„p>One of the most dangerous words is 'extremist'. A person who commits acts of violence is not an 'extremist'; he is a criminal. If he commits those acts of violence with the object of detaching part of the territory of the United Kingdom and attaching it to a foreign country, he is an enemy under arms. There is the world of difference between a citizen who commits a crime, in the belief, however mistaken, that he is thereby helping to preserve the integrity of his country and his right to remain a subject of his sovereign, and a person, be he citizen or alien, who commits a crime with the intention of destroying that integrity and rendering impossible that allegiance. The former breaches the peace; the latter is executing an act of war. The use of the word 'extremist' of either or both conveys a dangerous untruth: it implies that both hold acceptable opinions and seek permissible ends, only that they carry them to 'extremes'. Not so: the one is a lawbreaker; the other is an enemy.The same purpose, that of rendering friend and foe indistinguishable, is achieved by references to the 'impartiality' of the British troops and to their function as 'keeping the peace'. The British forces are in Northern Ireland because an avowed enemy is using force of arms to break down lawful authority in the province and thereby seize control. The army cannot be 'impartial' towards an enemy, nor between the aggressor and the aggressed: they are not glorified policemen, restraining two sets of citizens who might otherwise do one another harm, and duty bound to show no 'partiality' towards one lawbreaker rather than another. They are engaged in defeating an armed attack upon the state. Once again, the terminology is designed to obliterate the vital difference between friend and enemy, loyal and disloyal.Then there are the 'no-go' areas which have existed for the past eighteen months. It would be incredible, if it had not actually happened, that for a year and a half there should be areas in the United Kingdom where the Queen's writ does not run and where the citizen is protected, if protected at all, by persons and powers unknown to the law. If these areas were described as what they are—namely, pockets of territory occupied by the enemy, as surely as if they had been captured and held by parachute troops—then perhaps it would be realised how preposterous is the situation. In fact the policy of refraining from the re-establishment of civil government in these areas is as wise as it would be to leave enemy posts undisturbed behind one's lines.</p“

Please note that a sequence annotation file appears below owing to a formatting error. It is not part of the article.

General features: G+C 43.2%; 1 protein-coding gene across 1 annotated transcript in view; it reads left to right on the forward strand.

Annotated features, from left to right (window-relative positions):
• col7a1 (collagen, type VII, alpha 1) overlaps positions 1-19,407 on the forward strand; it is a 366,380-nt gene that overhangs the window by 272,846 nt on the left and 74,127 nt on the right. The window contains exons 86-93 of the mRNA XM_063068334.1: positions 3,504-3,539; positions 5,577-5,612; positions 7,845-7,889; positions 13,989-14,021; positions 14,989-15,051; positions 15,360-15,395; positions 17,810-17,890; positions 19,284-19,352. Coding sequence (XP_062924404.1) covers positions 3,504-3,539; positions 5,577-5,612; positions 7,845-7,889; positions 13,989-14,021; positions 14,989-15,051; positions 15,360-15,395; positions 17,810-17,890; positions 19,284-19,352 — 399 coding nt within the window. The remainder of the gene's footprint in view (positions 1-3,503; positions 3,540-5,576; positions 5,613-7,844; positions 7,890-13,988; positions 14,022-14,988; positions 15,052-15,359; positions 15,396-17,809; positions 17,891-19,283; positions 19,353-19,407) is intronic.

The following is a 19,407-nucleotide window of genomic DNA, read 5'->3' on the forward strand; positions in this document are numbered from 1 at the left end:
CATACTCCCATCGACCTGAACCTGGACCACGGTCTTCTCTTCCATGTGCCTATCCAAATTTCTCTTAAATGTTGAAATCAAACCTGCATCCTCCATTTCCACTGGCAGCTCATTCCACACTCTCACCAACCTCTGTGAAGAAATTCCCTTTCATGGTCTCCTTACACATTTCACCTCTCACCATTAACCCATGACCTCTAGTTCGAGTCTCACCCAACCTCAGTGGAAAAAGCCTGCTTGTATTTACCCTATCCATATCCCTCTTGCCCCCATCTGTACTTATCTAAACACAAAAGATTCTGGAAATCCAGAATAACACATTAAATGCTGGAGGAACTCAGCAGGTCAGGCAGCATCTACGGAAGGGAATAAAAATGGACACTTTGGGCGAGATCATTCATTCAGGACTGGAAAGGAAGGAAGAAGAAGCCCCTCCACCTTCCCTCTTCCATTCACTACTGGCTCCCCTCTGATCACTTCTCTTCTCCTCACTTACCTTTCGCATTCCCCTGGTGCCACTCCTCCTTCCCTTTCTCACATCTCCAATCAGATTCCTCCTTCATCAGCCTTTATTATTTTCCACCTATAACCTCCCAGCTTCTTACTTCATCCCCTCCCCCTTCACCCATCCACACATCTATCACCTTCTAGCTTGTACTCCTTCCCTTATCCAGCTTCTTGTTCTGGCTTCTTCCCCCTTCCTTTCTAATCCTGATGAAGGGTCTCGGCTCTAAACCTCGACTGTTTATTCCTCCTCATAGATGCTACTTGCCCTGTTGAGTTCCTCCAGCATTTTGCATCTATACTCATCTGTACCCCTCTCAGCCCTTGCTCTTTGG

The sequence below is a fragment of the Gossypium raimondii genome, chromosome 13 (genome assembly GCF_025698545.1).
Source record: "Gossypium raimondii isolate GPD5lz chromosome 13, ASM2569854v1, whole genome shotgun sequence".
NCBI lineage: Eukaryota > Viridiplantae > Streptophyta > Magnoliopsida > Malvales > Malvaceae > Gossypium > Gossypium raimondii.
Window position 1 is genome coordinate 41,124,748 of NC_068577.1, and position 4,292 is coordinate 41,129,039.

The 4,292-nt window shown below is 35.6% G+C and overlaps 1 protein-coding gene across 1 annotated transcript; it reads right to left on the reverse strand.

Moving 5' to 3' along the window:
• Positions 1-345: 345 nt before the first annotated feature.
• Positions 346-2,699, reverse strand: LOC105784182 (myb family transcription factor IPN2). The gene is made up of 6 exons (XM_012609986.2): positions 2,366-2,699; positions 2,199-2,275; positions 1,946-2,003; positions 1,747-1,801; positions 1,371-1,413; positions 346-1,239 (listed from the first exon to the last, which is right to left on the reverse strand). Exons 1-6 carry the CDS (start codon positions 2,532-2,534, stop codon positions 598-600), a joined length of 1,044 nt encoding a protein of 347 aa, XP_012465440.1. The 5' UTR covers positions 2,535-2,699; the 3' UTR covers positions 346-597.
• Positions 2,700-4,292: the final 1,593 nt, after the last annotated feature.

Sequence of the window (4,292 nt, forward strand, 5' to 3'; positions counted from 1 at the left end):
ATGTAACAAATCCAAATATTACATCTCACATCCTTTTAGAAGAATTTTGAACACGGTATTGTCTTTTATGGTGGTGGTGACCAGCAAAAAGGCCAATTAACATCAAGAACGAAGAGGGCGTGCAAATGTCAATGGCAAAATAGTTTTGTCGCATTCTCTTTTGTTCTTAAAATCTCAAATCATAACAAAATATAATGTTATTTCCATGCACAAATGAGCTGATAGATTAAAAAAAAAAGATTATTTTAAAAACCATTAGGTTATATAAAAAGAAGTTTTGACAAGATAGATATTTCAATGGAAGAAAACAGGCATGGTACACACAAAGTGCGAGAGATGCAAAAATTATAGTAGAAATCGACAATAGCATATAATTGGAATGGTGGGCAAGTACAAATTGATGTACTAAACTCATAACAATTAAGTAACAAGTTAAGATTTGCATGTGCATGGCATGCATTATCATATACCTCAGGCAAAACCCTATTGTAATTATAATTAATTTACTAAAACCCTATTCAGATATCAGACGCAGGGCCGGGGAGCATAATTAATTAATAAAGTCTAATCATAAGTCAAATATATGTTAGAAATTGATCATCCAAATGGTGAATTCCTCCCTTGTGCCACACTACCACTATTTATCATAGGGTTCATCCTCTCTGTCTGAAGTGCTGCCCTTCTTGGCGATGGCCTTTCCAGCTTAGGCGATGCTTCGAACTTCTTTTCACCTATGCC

—  Enoch Powell

Speech to the South Buckinghamshire Conservative Women's Annual Luncheon in Beaconsfield (19 March 1971), from Reflections of a Statesman. The Writings and Speeches of Enoch Powell (London: Bellew, 1991), pp. 487-488.
1970s

„What happens then when majorities in the directly elected European Assembly take decisions, or approve policies, or vote budgets which are regarded by the British electorate or by the electorate of some of the mammoth constituencies as highly offensive and prejudicial to their interests? What do the European MPs say to their constituents? They say: “Don't blame me; I had no say, nor did I and my Labour (or Conservative) colleagues, have any say in the framing of these policies”. He will then either add: “Anyhow, I voted against”; or alternatively he will add: “And don't misunderstand if I voted for this along with my German, French, and Italian pals, because if I don't help roll their logs, I shall never get them to roll any of mine”. What these pseudo-MPs will not be able to say is what any MP in a democracy must be able to say, namely, either “I voted against this, and if the majority of my party are elected next time, we will put it right”, or alternatively, “I supported this because it is part of the policy and programme for which a majority in this constituency and in the country voted at the last election and which we shall be proud to defend at the next election”. Direct elections to the European Assembly, so far from introducing democracy and democratic control, will strengthen the arbitrary and bureaucratic nature of the Community by giving a fallacious garb of elective authority to the exercise of supranational powers by institutions and persons who are – in the literal, not the abusive, sense of the word – irresponsible.“

—  Enoch Powell

Speech in Brighton (24 October 1977), from Enoch Powell on 1992 (Anaya, 1989), pp. 19-20.
1970s